Real photography? Take alook at some of Ansel Adams' prints.........a print made from a negative in the 1930s-40s looks completely different from a print he made from the same negative in the 70s-80s. He was a master of post-processing and was proud of it.
"The negative is comparable to the composer's score and the print to its performance. Each performance differs in subtle ways." - Ansel Adams
Last edited by CantikFotos; 30th November 2006 at 01:29 PM.
No need to pretend. The lens exist! Quite a number of brands have this lens. The link below is an example.
There was a saying that photography is 70% in the shooting and 30% in darkroom. I used to do a lot of darkroom work when I shoot film but there is quite a difference between film and digital. I seldom shoot slides so I'll make my remarks based on colour negative to print processing.
For film, you get to choose the brand of film you like, then you shoot with it. Then that's where a lot of uncertainities come in. Who developed the film? Was the chemical used fresh or nearly exhausted? These make a difference.
Then you do the printing. What paper you used? Which batch? All of them have a different colour correction factor. If you print yourself, you can correct. If you send to lab, you are at the mercy of the lab. Did they calibrate the prints properly? Was the chemical used fresh or nearly exhausted? They make a difference too!
Digital is more simple. After you choose a brand of body, whether you like it or not, the characteristics of the imaging sensor is like that. If you shoot RAW, to correct the sensor's linearity/curve you are almost able to apply the same fix to every shot, 1st shot or 1000th shot doesn't matter. This apply if your exposure is consistent. Then you can fine tune your colour and exposure if they are slightly off. Things get simpler than darkroom.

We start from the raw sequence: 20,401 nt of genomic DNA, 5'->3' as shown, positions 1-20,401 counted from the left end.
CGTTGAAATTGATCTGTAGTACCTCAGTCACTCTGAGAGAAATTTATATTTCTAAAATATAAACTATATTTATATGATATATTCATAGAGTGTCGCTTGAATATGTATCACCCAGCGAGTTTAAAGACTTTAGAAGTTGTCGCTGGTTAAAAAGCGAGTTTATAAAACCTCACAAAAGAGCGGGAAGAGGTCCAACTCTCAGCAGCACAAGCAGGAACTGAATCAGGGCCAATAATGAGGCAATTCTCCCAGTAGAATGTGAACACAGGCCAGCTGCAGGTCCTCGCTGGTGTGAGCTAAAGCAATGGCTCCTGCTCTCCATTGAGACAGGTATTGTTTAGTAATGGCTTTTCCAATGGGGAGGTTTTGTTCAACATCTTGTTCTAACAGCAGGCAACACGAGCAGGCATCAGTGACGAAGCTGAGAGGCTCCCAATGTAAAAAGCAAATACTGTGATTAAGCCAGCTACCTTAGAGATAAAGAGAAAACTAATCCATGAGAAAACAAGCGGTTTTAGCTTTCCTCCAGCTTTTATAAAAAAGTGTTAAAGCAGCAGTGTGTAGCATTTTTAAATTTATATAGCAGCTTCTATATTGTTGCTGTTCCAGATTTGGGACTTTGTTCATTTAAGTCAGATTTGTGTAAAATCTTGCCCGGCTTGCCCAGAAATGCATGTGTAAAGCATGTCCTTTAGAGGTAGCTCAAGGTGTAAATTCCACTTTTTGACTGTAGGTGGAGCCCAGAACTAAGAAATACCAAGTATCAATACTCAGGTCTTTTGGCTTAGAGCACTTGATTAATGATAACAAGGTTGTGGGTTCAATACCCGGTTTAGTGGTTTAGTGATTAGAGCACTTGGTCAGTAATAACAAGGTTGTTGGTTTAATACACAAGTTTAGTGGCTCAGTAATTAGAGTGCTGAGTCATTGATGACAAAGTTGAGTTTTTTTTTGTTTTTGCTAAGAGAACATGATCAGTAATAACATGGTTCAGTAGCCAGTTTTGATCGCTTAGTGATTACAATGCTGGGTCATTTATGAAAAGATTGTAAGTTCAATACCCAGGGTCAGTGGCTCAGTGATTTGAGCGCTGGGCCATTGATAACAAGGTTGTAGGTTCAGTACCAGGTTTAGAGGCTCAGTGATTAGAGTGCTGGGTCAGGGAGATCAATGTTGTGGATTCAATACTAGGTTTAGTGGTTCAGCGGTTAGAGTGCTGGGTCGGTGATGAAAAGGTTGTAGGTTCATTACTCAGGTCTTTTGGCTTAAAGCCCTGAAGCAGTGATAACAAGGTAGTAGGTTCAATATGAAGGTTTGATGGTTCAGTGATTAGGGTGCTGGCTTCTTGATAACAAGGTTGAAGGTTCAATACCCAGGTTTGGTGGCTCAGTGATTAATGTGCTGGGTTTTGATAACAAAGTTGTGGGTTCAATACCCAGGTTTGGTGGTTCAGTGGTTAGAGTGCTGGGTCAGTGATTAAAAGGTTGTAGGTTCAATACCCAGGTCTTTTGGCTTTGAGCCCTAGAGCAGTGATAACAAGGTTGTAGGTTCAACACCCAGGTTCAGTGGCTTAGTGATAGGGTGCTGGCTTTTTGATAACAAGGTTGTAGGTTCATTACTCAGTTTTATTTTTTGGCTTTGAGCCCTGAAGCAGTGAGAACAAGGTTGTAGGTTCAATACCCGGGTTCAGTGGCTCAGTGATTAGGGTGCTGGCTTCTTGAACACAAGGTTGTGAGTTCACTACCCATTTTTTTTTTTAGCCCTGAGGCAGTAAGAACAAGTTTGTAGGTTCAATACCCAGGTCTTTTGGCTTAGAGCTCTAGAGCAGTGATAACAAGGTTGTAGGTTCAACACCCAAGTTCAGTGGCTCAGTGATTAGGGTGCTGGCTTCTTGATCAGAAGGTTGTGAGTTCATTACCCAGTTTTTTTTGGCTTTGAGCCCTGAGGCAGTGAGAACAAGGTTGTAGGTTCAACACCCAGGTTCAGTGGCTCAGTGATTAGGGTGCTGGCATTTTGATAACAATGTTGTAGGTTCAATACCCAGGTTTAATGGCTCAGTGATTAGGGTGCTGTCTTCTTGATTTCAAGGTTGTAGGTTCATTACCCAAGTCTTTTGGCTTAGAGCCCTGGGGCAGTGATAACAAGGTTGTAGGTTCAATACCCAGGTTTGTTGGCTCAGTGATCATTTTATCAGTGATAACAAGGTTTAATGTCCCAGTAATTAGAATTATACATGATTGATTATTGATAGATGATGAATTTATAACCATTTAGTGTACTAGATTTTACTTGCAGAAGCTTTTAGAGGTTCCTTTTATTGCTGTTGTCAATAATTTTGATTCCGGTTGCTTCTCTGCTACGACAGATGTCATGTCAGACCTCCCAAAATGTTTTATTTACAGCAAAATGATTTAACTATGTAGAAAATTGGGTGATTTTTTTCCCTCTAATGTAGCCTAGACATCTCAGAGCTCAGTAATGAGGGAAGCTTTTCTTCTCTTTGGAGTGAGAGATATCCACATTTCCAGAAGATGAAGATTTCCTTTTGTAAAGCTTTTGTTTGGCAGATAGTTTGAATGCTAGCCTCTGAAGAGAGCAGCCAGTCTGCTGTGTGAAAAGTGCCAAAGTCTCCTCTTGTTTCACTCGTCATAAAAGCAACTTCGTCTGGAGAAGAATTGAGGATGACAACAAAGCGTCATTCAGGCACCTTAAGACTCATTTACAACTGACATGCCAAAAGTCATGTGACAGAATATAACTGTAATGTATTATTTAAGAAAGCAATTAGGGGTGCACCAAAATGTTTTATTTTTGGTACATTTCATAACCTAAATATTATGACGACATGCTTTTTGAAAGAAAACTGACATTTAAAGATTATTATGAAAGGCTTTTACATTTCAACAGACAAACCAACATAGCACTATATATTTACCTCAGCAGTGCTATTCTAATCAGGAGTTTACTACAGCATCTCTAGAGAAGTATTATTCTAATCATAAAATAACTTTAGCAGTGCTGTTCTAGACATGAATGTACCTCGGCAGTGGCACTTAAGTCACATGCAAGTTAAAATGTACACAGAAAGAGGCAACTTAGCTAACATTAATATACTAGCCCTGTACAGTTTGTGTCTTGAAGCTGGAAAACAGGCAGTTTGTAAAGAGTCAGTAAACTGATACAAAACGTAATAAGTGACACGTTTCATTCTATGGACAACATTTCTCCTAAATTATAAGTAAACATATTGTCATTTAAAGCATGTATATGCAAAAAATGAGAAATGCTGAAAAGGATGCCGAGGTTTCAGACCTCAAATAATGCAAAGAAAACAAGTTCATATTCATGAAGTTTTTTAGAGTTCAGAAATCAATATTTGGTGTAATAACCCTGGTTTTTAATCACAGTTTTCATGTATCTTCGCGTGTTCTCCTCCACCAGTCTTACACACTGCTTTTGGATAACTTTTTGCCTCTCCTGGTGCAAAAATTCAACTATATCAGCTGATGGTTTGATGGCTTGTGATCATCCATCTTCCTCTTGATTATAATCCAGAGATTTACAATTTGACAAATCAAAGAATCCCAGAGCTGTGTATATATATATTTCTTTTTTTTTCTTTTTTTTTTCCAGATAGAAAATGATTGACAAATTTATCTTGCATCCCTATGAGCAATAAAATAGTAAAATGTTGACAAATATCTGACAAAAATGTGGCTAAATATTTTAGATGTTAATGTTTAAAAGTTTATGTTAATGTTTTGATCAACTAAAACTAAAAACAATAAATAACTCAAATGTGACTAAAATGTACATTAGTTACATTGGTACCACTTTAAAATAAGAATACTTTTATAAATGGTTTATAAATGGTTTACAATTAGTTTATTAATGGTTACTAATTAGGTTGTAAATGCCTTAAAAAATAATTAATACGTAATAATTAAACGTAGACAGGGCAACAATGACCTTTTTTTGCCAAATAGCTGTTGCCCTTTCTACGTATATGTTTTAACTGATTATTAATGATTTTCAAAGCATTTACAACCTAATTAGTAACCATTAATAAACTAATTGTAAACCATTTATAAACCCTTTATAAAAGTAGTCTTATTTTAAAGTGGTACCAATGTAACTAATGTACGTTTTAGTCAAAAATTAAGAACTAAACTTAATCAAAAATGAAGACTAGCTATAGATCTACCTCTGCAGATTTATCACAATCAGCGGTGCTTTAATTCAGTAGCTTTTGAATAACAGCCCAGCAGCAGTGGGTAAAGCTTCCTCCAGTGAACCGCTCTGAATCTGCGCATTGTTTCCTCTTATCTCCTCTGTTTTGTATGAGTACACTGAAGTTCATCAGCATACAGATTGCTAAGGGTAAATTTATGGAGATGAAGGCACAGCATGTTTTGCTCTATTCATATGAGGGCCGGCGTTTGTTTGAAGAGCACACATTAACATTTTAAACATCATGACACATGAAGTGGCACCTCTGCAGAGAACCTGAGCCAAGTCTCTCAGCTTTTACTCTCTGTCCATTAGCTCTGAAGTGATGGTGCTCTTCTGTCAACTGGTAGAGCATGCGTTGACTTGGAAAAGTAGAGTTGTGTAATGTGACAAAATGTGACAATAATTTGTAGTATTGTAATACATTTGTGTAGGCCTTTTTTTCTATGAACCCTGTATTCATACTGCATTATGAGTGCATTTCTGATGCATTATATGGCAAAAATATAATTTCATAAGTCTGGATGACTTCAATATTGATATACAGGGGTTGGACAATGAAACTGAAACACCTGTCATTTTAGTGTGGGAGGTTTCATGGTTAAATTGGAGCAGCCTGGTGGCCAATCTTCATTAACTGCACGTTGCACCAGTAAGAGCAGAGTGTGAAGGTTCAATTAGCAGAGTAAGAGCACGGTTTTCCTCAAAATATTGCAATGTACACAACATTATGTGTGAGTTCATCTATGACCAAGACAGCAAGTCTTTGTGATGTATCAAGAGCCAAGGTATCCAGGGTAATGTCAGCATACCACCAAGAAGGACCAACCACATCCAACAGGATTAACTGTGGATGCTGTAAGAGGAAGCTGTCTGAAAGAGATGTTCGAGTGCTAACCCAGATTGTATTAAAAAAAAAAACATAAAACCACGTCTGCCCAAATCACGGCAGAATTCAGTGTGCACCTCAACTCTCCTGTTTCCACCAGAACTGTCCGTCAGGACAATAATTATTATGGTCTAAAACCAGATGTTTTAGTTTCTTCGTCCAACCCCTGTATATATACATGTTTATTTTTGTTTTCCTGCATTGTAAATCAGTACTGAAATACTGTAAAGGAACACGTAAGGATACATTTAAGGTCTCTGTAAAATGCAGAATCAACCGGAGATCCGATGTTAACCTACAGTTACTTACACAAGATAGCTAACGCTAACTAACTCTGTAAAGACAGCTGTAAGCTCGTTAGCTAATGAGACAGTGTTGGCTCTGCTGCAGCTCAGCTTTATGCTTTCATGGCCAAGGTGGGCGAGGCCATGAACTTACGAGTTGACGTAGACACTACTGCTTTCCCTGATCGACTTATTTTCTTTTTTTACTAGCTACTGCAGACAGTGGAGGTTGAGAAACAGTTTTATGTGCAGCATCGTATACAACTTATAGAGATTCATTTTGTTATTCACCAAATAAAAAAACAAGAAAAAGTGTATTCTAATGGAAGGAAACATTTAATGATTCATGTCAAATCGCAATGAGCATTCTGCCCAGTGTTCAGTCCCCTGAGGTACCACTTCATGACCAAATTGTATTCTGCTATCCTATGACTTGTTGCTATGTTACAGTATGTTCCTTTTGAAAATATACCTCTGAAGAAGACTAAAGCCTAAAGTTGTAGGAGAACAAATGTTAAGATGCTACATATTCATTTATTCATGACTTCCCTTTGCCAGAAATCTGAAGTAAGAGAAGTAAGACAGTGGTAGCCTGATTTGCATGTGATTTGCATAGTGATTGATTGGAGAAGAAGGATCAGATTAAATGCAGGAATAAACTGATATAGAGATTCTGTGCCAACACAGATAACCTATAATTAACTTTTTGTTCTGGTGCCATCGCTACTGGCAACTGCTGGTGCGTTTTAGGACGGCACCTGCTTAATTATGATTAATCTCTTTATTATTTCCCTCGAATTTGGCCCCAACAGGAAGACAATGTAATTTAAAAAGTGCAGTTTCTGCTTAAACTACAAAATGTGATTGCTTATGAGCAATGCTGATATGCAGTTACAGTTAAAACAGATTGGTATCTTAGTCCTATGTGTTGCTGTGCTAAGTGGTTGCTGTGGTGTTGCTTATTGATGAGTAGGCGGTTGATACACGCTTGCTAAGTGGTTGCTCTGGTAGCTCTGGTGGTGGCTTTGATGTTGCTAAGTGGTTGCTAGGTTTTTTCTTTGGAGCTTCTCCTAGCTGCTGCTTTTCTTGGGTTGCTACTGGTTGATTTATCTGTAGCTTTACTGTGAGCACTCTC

If you shoot JPG, things are even simpler. You can put in a custom curve and it may be quite possible to get away with good straight out of camera shots if composition, exposure and WB is correct!
The 70-30 rule isn't that strict anymore! Very much like shooting slides.
Last edited by lsisaxon; 11th November 2006 at 06:18 PM.
A simplistic view.
A great lens, good camera and a good shot. Rated 95, after PS you get 98.
A mediocre lens, and an average shot. Rated 70, after PS, you may get 85.
Of course, there are other aspects like distortion, flare, bokeh, durability, reliability, handling and ease of use and many other stuff that only the pros would be concerned. And of course, speed in terms of AF speed, max aperture.....
And one more thing that comes to mind : The law of diminishing returns. By doubling the price, you don't get something that is double the results. I would say it is like almost exponential.
For example, a cheap 70-300 lens might cost $400. A pro-quality lens in the range 100-300 would cost 4 x $400 = $1600 ! !
Last edited by smallaperture; 12th November 2006 at 08:38 PM.
I love big car, big house, big lenses, but small apertures.